After some problems during trips, some years ago i opened and analyzed the 6 cell battery pack of my main laptop. The voltage span from empty to full used in that design was just one volt. IIRC 11.6 to 12.6 Volts. I decided to use an external battery for my main and spare laptops. Currently i use 12 cells, charging each one up to 4.2 volts with constant voltage monitoring. Warning me if a given cell falls below 3.3 volts during operation. Result: 10 hour plus operation. Ea. cell can be replaced. (18650)
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Old 10th Feb 2013, 18:10
  #608 (permalink)  
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Lyman:
The standard set by the FAA for this safety critical event is one occurrence in one Billion flight hours.

FALSE.

That standard does not apply to the battery system, as it is not critical for flight.

I urge contributors to this thread to please refrain from posting unfounded hyperbole. It does nothing to further our understanding of the technical issues at hand, bothers those professionals well versed in the industry standards, and misleads the gullible.
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Old 10th Feb 2013, 18:17
  #609 (permalink)  
 
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Regulating agencies are always a step behind the industries that they regulate. If they were not, there would be no innovation. Banks, airplanes, whatever. I don't blame the FAA. They did the best they could with the info they had.
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Old 10th Feb 2013, 18:28
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Batteries cell voltages in JA829J and JA804A were recorded?

Hi,

NTSB and JTSB mentioned cell voltages?
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Old 10th Feb 2013, 18:49
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Another battery

Hi,


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Old 10th Feb 2013, 19:16
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@RR_NDB

CVR/FDR are recorders for investigative purpose.

QAR records more in detail, with maintenance in mind.

Subsystems do their own recording. Frequently, investigations looked for example at FADEC NVM.

So far, there is no hint on availability of any per cell recordings. Sensibly, the BMS would record (amongst others) things like
  • Event time stamp
  • Cell #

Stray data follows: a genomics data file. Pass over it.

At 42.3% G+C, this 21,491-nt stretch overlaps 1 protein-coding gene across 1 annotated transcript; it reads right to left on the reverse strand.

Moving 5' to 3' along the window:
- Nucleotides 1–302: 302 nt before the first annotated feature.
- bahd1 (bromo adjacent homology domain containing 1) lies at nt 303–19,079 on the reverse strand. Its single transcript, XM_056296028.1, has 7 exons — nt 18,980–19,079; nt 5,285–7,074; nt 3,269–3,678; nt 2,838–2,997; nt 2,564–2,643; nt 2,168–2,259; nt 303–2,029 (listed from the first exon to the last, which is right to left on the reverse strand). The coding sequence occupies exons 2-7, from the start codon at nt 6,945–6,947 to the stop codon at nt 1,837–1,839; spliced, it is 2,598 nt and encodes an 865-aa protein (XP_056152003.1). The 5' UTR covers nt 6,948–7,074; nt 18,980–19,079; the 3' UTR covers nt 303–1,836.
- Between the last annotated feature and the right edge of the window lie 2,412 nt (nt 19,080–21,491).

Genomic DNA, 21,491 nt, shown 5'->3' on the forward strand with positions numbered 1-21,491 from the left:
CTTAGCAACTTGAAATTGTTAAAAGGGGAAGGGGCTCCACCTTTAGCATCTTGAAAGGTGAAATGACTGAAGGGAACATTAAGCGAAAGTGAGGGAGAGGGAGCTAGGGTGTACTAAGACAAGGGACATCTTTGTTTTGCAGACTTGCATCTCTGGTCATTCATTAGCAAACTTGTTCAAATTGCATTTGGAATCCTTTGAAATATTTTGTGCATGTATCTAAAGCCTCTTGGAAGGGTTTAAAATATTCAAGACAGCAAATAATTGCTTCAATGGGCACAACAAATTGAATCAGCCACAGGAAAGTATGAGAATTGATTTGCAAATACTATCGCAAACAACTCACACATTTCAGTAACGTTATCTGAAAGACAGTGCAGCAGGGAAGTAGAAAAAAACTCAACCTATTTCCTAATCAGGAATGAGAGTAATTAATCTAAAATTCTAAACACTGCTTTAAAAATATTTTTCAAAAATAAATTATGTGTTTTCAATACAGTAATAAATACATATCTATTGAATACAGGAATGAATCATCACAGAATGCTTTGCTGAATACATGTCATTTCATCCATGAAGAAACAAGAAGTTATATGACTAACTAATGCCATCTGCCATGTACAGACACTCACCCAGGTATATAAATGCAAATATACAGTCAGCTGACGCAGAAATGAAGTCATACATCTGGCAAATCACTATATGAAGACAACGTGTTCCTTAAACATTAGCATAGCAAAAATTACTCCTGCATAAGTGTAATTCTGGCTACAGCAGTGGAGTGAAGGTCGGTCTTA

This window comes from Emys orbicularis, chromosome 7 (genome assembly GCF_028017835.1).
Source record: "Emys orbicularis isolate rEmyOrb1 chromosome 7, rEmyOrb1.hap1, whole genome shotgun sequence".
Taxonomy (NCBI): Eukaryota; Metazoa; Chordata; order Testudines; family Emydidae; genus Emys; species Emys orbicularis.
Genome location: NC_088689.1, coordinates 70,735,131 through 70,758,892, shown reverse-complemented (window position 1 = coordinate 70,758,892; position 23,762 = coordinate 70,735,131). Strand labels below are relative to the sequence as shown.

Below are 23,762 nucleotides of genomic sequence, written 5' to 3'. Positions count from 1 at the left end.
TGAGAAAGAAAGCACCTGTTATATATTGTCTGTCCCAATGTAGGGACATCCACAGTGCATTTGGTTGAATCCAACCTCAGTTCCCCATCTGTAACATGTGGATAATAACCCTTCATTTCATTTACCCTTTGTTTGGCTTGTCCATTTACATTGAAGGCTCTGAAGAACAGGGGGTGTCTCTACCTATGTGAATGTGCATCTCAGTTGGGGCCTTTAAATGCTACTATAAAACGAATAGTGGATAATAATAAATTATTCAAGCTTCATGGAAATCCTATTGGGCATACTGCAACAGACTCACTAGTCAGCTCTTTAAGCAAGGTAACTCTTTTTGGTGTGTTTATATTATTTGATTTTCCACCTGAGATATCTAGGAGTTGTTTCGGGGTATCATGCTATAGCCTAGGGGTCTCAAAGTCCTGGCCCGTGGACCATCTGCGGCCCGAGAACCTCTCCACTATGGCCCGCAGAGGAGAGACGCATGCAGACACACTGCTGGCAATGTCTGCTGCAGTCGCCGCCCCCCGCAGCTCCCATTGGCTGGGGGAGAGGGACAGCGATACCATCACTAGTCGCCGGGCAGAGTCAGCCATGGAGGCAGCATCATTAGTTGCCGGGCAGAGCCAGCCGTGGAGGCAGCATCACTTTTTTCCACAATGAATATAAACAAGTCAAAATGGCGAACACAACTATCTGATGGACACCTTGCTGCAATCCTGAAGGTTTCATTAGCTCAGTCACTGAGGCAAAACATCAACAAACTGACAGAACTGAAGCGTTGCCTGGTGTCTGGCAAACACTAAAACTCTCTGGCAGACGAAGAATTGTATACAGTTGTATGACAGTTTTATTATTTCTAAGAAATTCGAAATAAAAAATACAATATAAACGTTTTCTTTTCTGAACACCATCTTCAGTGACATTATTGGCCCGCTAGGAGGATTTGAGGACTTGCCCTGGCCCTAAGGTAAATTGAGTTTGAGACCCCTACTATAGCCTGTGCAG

• Cell voltage
  • Cell short/over voltage/under-voltage
  • Charger on/off
  • Failure notification
  • Breaker tripped / disconnected
  • Battery temperature/fire
At BOS smoke/fire was observed, but no hint on any prior battery related alert.

IMHO, NTSB based their BOS related analysis, as of 6 Feb brief, on FDR (32V, no overcharge), and on physical evidence / examination after disassembling battery and cells.

We know that 32V during a cell short will result in destruction of remaining cells. To figure it out, the following info is needed.
  • Battery temperature history
  • Per cell voltage history
  • Per cell voltages prior to Primary failure
  • BMS response to Primary failure
  • Battery voltage after Primary failure - Has it reduced or remained at 32V
  • Precise failure sequence

Last edited by saptzae; 10th Feb 2013 at 19:28. Reason: Typo
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Old 10th Feb 2013, 19:45
  #613 (permalink)  
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Lyman:
having been reduced from the one billion figure

FALSE. No such reduction ever took place.

Posting nonsense incorrectly extrapolated from opinions collected by journalists doesn't lead to a better understanding.

There is an immense difference between the designed failure rate requirements for flight critical systems and other systems and components.

One may opine what qualifies as such, but that doesn't make it so.
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Old 10th Feb 2013, 19:49
  #614 (permalink)  
 
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Black box own data recorder

Hi,

saptzae:

Battery temperature history
Per cell voltage history
Per cell voltages prior to Primary failure
BMS response to Primary failure
Battery voltage after Primary failure - Has it reduced or remained at 32V
Precise failure sequence




But, if Investigators were with only "Per cell voltage history" like the old CVR approach (endless tape) probably they would be ready (some time ago) to deterministically say the "WHAT and WHY" in these BAD batteries that initiated the thermal runaway, GROUNDING THE 787.
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Old 10th Feb 2013, 20:04
  #615 (permalink)  
 
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In a poor design

Hi,

saptzae:

We know that 32V during a cell short will result in destruction of remaining cells.